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Determinants of foreign direct investment: empirical evidence from EU accession candidates

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  • Hubert Janicki
  • Phanindra Wunnava

Abstract

This study examines bilateral foreign direct investments (FDI) between the members of the European Union and eight central and east European candidate (CEEC) economies in transition, awaiting accession into the European Union (EU). Cross-section data were obtained for Bulgaria, Czech Republic, Estonia, Hungary, Poland, Romania, Slovak Republic, and Slovenia for 1997. Once the main characteristics of FDI recipient and donor nations are identified in a bilateral framework, it will be feasible to predict future FDI inflows. This study reveals that the key determinants of FDI inflows in CEECs are size of the host economy, host country risk, labour costs in host country, and openness to trade. Countries that are receiving fewer foreign investments could make themselves more attractive to potential donor nations by focusing on some of the key determinants identified by this study.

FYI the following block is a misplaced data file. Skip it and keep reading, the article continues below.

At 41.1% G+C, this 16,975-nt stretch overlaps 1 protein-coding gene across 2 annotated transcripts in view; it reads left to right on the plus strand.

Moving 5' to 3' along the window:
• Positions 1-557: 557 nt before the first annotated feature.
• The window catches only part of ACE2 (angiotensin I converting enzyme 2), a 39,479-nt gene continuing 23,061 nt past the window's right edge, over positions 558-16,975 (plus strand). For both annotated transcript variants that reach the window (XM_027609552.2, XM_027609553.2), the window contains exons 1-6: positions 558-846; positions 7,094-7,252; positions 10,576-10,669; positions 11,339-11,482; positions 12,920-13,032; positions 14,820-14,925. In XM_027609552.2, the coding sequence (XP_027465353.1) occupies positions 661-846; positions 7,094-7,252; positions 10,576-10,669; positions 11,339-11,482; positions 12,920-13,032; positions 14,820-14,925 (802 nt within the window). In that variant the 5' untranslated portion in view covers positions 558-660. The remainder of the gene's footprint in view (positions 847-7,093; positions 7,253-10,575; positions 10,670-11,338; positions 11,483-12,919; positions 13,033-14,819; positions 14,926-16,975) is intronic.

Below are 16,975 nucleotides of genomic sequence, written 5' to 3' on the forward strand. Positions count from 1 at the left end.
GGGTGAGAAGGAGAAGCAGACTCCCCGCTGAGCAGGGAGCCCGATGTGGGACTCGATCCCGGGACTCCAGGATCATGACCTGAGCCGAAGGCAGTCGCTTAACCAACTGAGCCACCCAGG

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Bibliographic Info

Article provided by Taylor & Francis Journals in its journal Applied Economics.

Volume (Year): 36 (2004)
Issue (Month): 5 ()
Pages: 505-509

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Handle: RePEc:taf:applec:v:36:y:2004:i:5:p:505-509

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  1. Claudia M. Buch & Robert M. Kokta & Daniel Piazolo, 2001. "Does the East Get What Would Otherwise Flow to the South? FDI Diversion in Europe," Kiel Working Papers 1061, Kiel Institute for the World Economy.
  2. Ray Barrell & Dawn Holland, 2000. "Foreign Direct Investment and Enterprise Restructuring in Central Europe," The Economics of Transition, The European Bank for Reconstruction and Development, vol. 8(2), pages 477-504, July.
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